Thursday, August 30, 2012

On My Soapbox For Art

Last week I was enjoying a comfortable morning, sitting in a friend's backyard swing. We talked about knitting (she is my knitting mentor) and then we started chatting about my grand art theories and my recent blog post about measuring the physical effects of art on the brain. We are both into Waldorf Education, so I consider us very like-minded. In the midst of the conversation, my dear friend jumped in with a great pointreally the "aha" momentwhen she said that petting a cat lowers blood pressure, which is measurable. My point exactly. No major scientific breakthrough really ought to be possible to measure the impact of art on the brain (and/or the body).

So back to my previous blog post: This Is Your Brain...On Art, I think the connection to be made is this: given that Happiness and Compassion studies are happening right now, an important task would be a long-term study about how interacting with art has a measurable impact on the brain and could possibly counter-balance the effects of digital consumption.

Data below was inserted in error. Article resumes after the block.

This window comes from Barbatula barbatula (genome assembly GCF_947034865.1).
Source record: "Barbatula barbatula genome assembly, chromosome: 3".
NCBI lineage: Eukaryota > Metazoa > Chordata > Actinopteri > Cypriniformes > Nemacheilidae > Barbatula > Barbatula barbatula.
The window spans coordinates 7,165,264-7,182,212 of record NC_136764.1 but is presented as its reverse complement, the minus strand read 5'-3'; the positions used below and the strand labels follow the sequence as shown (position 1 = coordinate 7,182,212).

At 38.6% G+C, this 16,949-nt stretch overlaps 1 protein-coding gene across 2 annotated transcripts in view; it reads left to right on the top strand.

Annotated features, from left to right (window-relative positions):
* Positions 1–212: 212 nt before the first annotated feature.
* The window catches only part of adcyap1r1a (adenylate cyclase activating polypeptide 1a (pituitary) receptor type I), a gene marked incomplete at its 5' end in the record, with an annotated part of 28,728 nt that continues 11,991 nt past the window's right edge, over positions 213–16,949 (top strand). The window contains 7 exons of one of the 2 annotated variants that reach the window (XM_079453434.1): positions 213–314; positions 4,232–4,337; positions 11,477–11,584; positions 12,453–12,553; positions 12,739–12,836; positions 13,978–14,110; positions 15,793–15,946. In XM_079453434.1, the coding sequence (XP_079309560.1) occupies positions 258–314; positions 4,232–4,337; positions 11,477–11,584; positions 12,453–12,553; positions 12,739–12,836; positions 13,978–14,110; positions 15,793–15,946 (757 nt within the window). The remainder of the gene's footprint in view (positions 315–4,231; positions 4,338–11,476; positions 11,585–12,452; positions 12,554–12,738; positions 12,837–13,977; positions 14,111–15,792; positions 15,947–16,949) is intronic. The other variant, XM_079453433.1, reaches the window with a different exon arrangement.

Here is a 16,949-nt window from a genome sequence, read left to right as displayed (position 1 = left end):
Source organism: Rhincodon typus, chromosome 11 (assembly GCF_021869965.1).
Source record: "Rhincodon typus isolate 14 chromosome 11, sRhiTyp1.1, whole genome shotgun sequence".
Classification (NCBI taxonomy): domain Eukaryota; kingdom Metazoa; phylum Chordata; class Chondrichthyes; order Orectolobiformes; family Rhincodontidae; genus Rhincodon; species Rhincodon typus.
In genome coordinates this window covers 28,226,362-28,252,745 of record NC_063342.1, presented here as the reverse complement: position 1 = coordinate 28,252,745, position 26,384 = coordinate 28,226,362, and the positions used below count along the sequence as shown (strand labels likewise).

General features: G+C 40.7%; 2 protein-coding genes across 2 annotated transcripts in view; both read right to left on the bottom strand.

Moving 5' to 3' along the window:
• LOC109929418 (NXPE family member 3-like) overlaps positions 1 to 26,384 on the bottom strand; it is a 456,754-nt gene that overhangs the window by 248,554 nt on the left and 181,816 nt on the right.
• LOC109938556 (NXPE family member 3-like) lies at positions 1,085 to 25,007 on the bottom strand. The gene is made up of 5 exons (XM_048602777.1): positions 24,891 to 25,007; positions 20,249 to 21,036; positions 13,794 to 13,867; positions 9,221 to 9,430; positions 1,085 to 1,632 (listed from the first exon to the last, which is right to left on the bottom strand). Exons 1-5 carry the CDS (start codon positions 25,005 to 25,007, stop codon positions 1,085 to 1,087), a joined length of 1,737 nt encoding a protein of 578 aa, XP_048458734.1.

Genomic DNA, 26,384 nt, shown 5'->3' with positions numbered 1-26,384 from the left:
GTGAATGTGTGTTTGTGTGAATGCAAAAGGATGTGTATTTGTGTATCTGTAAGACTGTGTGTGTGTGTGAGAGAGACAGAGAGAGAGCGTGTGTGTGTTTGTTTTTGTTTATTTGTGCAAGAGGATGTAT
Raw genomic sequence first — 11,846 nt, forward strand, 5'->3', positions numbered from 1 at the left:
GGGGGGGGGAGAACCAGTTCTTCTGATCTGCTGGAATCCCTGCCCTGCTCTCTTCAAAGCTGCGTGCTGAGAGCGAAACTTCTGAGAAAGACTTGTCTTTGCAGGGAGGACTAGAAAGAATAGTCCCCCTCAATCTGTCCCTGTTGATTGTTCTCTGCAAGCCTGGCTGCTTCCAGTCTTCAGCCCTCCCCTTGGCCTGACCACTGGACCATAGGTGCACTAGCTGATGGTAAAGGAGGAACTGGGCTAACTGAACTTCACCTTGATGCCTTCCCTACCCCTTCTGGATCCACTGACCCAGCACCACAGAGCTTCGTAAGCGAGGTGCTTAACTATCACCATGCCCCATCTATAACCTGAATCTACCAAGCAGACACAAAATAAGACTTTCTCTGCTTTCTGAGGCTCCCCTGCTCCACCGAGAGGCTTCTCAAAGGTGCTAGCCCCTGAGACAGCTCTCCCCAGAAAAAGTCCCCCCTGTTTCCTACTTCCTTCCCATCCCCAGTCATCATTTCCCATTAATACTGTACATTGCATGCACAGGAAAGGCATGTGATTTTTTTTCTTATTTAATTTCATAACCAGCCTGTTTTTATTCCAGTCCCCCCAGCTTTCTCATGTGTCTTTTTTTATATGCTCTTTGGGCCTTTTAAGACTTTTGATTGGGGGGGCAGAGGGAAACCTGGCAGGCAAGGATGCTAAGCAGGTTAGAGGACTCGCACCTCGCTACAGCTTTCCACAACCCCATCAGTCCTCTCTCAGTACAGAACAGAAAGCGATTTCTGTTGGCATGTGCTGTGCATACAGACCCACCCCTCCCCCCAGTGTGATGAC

Stanford has The Center for Compassion and Altruism Research and Education (CCARE). Since the fear and measurable probability is that brains are being changed by digital consumption, for example: are violent video games making kids more violent? With the brain as the last frontier, what scientists should consider is what makes a healthy brain. Measuring the brain centers that link to compassion and altruism, one has to wonder where art interactions fit.